According to Jeff Pearlman’s book, Football for a Buck: The Crazy Rise and Crazier Demise of the USFL, Trump’s true aim was to wrangle his way into an NFL ownership stake. Part of his plan involved signing Flutie to what was then the richest contract in football history: six years, $8.3 million. But Flutie’s deal included an unwritten flourish that was unmistakably Trumpian: Trump thought he could strong-arm the league’s other franchises into sharing the tab on Flutie. He wrote a letter to the USFL’s commissioner requesting just that, and he even used his go-to alias, John Barron, to spin the New York Times on what was described as verbal agreement with the USFL’s other owners. “Everybody asked Trump to go out and sign Flutie ... for the good of the league,” Barron, quoted as Trump’s spokesman, told the Times. In the end, as Pearlman wrote last fall in a Times op-ed, “Doug Flutie was the wall before the wall. The USFL’s other owners were Mexico. They paid nary a dime.”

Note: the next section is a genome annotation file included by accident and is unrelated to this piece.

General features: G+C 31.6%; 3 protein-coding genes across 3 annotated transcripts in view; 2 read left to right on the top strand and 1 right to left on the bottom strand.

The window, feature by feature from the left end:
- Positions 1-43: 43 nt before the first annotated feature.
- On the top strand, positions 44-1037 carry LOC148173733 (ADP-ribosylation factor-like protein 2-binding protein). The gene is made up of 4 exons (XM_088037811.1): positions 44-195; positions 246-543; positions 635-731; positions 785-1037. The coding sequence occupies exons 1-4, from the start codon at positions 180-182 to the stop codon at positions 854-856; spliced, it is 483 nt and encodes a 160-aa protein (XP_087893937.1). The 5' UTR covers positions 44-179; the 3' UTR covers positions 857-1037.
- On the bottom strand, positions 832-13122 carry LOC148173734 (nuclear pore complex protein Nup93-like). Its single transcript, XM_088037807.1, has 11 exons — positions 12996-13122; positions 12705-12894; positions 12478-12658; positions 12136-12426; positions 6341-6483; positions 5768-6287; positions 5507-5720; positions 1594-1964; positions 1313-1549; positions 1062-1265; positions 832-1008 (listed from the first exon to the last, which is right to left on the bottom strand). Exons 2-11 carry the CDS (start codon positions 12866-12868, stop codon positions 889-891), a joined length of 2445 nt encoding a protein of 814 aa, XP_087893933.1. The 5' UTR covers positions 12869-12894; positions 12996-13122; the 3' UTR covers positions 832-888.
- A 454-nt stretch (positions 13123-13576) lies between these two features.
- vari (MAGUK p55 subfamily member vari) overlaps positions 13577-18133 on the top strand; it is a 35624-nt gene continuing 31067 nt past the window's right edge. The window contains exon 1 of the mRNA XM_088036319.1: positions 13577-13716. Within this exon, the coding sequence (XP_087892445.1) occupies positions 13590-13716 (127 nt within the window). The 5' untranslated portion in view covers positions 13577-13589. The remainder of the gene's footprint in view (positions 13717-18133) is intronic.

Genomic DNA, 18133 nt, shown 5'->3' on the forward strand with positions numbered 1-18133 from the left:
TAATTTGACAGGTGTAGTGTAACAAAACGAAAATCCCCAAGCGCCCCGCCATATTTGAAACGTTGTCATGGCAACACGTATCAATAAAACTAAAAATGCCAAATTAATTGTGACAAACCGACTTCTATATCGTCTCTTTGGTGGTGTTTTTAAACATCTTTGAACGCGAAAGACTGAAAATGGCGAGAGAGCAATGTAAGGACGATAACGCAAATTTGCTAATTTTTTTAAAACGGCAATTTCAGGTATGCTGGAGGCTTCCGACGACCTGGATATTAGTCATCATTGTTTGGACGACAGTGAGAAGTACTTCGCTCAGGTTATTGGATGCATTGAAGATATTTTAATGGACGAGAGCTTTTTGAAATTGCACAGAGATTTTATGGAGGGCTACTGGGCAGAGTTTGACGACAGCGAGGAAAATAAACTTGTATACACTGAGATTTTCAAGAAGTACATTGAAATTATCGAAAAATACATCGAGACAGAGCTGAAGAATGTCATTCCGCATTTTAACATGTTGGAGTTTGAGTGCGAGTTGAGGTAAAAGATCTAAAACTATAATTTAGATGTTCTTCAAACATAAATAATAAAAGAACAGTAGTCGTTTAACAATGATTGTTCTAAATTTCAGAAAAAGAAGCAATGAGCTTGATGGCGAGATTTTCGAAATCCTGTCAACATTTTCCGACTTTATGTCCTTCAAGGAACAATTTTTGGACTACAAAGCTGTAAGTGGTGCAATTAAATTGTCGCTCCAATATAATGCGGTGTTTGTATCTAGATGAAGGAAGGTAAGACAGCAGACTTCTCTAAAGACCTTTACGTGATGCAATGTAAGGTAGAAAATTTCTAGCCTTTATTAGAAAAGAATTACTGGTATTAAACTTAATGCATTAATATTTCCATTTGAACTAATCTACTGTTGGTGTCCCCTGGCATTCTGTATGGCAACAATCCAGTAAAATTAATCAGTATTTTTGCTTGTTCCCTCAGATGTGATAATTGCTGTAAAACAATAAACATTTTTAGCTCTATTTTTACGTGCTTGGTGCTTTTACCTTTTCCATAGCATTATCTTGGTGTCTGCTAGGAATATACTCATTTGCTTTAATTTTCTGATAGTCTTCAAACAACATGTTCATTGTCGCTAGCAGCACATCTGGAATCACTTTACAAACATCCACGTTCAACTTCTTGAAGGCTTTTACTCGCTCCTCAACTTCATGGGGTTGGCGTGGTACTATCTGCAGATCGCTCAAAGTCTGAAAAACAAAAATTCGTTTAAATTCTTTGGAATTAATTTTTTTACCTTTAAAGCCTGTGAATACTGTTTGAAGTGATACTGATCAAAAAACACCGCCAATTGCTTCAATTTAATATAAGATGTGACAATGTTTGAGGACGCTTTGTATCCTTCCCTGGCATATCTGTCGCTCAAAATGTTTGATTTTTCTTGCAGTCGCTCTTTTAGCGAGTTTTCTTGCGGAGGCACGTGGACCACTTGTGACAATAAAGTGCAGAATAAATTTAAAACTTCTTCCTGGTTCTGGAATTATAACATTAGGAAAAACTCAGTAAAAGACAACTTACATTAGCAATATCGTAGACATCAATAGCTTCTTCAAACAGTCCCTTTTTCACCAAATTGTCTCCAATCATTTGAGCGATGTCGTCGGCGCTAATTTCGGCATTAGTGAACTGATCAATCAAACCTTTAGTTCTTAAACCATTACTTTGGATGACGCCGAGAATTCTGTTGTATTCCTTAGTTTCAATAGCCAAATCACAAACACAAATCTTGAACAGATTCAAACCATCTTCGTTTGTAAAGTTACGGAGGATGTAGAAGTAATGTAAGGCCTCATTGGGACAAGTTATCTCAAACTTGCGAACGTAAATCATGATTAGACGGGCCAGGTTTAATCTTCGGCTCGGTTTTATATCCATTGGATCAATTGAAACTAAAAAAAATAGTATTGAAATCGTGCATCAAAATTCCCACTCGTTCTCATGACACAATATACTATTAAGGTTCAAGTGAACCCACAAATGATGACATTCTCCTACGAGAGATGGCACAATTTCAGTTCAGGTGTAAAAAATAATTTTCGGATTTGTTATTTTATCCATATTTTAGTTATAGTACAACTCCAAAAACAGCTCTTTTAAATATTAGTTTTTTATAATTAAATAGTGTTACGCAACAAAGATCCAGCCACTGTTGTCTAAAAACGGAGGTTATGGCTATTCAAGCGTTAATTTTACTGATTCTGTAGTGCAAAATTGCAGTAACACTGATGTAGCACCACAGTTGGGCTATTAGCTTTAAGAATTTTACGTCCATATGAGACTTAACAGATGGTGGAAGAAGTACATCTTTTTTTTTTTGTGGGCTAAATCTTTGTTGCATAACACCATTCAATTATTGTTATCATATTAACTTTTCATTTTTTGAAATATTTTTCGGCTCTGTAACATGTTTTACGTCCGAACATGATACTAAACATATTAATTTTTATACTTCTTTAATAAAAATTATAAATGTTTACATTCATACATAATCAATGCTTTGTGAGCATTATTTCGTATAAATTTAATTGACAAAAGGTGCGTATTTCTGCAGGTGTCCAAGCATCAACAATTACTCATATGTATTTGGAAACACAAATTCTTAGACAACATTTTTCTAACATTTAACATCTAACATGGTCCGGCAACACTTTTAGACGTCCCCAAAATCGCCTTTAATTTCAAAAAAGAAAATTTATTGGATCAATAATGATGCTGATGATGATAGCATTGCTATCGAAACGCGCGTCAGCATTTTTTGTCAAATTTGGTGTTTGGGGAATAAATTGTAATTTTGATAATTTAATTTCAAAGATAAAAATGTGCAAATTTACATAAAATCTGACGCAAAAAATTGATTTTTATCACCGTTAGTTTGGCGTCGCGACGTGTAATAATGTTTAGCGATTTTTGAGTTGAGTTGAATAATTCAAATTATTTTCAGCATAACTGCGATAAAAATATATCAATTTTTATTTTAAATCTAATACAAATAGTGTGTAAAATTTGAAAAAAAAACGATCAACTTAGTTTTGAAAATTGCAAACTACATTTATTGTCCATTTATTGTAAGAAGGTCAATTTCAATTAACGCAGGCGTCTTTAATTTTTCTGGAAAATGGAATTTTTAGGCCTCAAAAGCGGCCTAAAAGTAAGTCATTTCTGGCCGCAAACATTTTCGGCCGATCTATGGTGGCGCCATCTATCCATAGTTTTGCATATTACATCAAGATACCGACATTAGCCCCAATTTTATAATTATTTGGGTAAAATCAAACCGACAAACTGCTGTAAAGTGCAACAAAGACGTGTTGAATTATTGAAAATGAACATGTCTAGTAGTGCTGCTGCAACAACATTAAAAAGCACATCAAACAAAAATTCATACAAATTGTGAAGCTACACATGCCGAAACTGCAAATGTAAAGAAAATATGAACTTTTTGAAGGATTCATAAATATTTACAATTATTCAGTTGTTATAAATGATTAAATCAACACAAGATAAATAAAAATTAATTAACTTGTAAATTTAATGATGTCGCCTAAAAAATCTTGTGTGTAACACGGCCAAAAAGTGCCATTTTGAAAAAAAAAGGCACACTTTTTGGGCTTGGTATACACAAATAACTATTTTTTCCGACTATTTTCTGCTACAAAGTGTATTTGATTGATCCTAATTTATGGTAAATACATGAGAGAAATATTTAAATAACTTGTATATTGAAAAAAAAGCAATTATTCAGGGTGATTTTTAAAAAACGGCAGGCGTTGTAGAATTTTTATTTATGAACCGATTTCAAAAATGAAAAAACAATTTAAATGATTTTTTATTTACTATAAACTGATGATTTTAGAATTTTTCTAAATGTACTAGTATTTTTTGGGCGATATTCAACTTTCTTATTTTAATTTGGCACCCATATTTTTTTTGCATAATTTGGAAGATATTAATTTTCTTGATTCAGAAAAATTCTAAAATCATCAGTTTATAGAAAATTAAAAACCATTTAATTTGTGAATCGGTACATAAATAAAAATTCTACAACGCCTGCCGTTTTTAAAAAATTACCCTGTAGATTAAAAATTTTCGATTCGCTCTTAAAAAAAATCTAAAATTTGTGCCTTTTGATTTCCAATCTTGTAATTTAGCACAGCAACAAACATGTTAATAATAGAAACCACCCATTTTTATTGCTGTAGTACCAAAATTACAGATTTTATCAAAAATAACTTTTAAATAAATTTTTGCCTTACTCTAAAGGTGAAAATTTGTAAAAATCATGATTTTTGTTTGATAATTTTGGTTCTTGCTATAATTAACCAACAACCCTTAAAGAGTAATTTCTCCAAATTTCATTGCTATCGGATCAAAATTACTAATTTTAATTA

Flutie’s season with the Generals was pretty meh—47.7 percent completions, 13 TDs, 14 interceptions, 67.8 passer rating, a first-round playoff loss. The USFL folded that year, in no small part thanks to Trump.


The Rams selected Flutie in the 11th round of the 1985 NFL draft—after the Generals had already signed him—though they reportedly had no intention of playing him. The Rams traded Flutie’s rights to the Bears in October 1986. He was thrust into a starting role by the end of the season, due to injuries to Jim McMahon and Mike Tomczak. The Bears finished 14-2 and were poised to repeat as Super Bowl champions. Flutie started their divisional-round playoff game against Washington, but he was dreadful: 11-for-31 for 134 yards, a pair of interceptions, a 33.5 passer rating. The Bears lost by two touchdowns. McMahon sneeringly referred to him as “America’s midget.”